Hot Dot Productions has applied its ‘where design meets technology’ tagline to its impressive 404 page, which features the three numbers made up of hundreds of tiny dots that change direction in response to mouse movements.
We’re entranced by Figma’s 404 page, in which the big 404 is rendered in vectors that you can reshape to your heart’s content.
Even the world’s largest index of useless websites can have an off day. And when the Useless Web Index can’t find what you’re looking for, it’s ready with the next best thing: video of meerkats, doing meerkat peering and stuff for your amusement.
Can’t find the film you want? Fox Movies’ site has a great way to inspire you for when you get a URL wrong; its 404 page pops up with a random cult movie clip, with a pithy caption and a selection of other films you might like to watch. We’ve spotted snippets from Edward Scissorhands, Revenge of the Nerds and Napoleon Dynamite, amongst others.
Some people can take things just a little too much to heart. Pixar’s 404 page, featuring Sadness from 2015’s Inside Out, is simple, straightforward and does the job. If it’s representative of your reaction to getting a 404 error, though, then maybe you need to re-examine your life a little.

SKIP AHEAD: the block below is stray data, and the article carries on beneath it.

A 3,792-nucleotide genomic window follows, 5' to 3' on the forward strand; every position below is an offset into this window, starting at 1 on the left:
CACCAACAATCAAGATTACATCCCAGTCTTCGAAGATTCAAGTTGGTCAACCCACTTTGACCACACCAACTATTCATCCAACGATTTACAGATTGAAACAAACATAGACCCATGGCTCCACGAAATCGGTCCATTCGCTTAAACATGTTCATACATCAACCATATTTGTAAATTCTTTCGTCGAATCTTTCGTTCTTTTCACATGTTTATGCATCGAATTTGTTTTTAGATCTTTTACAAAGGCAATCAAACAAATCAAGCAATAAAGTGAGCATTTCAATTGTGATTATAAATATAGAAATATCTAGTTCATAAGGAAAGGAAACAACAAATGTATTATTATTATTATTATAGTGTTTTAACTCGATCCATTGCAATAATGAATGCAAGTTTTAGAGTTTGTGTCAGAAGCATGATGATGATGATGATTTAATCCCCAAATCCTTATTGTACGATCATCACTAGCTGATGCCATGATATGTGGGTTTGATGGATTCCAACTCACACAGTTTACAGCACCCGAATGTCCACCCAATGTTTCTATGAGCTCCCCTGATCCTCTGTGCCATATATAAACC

Hosting company Kualo has been in business for over 15 years – an eternity in internet time – and its 404 page reflects its venerable status, treating you to a game of Kualo-themed Space Invaders.
Check it out: Cloud Sigma’s letting us in on some behind-the-scenes action. Their 404 error page cleverly pretends to be a “junior developer’s homepage” — that junior developer being, well … a cat.
For other websites, you unwrap and there’s … the galaxy. That’s actually a clever reference to GOG Galaxy, which is GOG’s native video game client. Thankfully, a little video game character is there to give visitors a place to go report an error if they want.
Cooklet’s error page is simple and delightful in design and copy. Shoot, I wanted a piece!
Hoppermagic’s error page is similar to LEGO’s by showing a fictional reason for why the page is broken. This time, it’s rabbits nibbling the cables — a nod to their rabbit logo.
Don’t you hate it when web pages get lost in space? IconFinder’s error page is simple but delightful. The animated emoji wearing a spacesuit appears to be catapulted further and further into space the longer you stay on the page.
For any stranger things fan, this page would take them back to the ‘the upside down’, and make them feel like they belong in a community that is quite universal. And everyone loves to ‘belong’ somewhere.
I know you are thinking of the Avengers, but this Marvel is a prototyping web and mobile app. In last decade we have moved from simple text to GIFs and from simple images to videos, but in terms of communication, one of the most effective methods has got to be animation.